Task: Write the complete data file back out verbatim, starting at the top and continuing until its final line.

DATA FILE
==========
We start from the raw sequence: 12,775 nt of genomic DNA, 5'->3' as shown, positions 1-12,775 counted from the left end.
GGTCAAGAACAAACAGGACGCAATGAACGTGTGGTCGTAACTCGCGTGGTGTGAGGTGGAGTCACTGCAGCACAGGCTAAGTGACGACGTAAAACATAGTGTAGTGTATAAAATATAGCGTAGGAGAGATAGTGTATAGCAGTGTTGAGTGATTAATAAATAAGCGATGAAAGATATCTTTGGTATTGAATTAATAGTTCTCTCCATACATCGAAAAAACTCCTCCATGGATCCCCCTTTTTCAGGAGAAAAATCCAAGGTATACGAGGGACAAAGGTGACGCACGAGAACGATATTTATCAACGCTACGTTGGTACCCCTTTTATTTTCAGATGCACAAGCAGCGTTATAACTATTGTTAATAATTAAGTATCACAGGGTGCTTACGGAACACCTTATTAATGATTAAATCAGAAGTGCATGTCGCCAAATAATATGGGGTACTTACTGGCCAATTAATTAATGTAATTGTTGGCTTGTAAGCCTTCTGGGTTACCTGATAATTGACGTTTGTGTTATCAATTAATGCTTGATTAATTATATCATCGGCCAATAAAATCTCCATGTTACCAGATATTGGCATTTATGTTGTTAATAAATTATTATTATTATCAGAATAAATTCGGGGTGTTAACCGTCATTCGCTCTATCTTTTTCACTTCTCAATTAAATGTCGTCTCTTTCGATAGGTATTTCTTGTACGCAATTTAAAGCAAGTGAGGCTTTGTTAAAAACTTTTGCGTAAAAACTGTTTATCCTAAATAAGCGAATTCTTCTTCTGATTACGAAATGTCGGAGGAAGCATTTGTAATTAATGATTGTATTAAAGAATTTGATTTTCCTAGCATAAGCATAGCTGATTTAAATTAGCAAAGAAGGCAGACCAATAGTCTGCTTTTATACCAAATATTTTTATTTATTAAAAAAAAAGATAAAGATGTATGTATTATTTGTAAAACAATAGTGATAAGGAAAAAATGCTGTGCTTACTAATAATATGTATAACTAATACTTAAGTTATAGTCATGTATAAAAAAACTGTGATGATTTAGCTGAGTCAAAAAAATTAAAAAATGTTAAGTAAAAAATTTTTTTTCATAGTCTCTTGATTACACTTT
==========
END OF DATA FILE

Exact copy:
We start from the raw sequence: 12,775 nt of genomic DNA, 5'->3' as shown, positions 1-12,775 counted from the left end.
GGTCAAGAACAAACAGGACGCAATGAACGTGTGGTCGTAACTCGCGTGGTGTGAGGTGGAGTCACTGCAGCACAGGCTAAGTGACGACGTAAAACATAGTGTAGTGTATAAAATATAGCGTAGGAGAGATAGTGTATAGCAGTGTTGAGTGATTAATAAATAAGCGATGAAAGATATCTTTGGTATTGAATTAATAGTTCTCTCCATACATCGAAAAAACTCCTCCATGGATCCCCCTTTTTCAGGAGAAAAATCCAAGGTATACGAGGGACAAAGGTGACGCACGAGAACGATATTTATCAACGCTACGTTGGTACCCCTTTTATTTTCAGATGCACAAGCAGCGTTATAACTATTGTTAATAATTAAGTATCACAGGGTGCTTACGGAACACCTTATTAATGATTAAATCAGAAGTGCATGTCGCCAAATAATATGGGGTACTTACTGGCCAATTAATTAATGTAATTGTTGGCTTGTAAGCCTTCTGGGTTACCTGATAATTGACGTTTGTGTTATCAATTAATGCTTGATTAATTATATCATCGGCCAATAAAATCTCCATGTTACCAGATATTGGCATTTATGTTGTTAATAAATTATTATTATTATCAGAATAAATTCGGGGTGTTAACCGTCATTCGCTCTATCTTTTTCACTTCTCAATTAAATGTCGTCTCTTTCGATAGGTATTTCTTGTACGCAATTTAAAGCAAGTGAGGCTTTGTTAAAAACTTTTGCGTAAAAACTGTTTATCCTAAATAAGCGAATTCTTCTTCTGATTACGAAATGTCGGAGGAAGCATTTGTAATTAATGATTGTATTAAAGAATTTGATTTTCCTAGCATAAGCATAGCTGATTTAAATTAGCAAAGAAGGCAGACCAATAGTCTGCTTTTATACCAAATATTTTTATTTATTAAAAAAAAAGATAAAGATGTATGTATTATTTGTAAAACAATAGTGATAAGGAAAAAATGCTGTGCTTACTAATAATATGTATAACTAATACTTAAGTTATAGTCATGTATAAAAAAACTGTGATGATTTAGCTGAGTCAAAAAAATTAAAAAATGTTAAGTAAAAAATTTTTTTTCATAGTCTCTTGATTACACTTT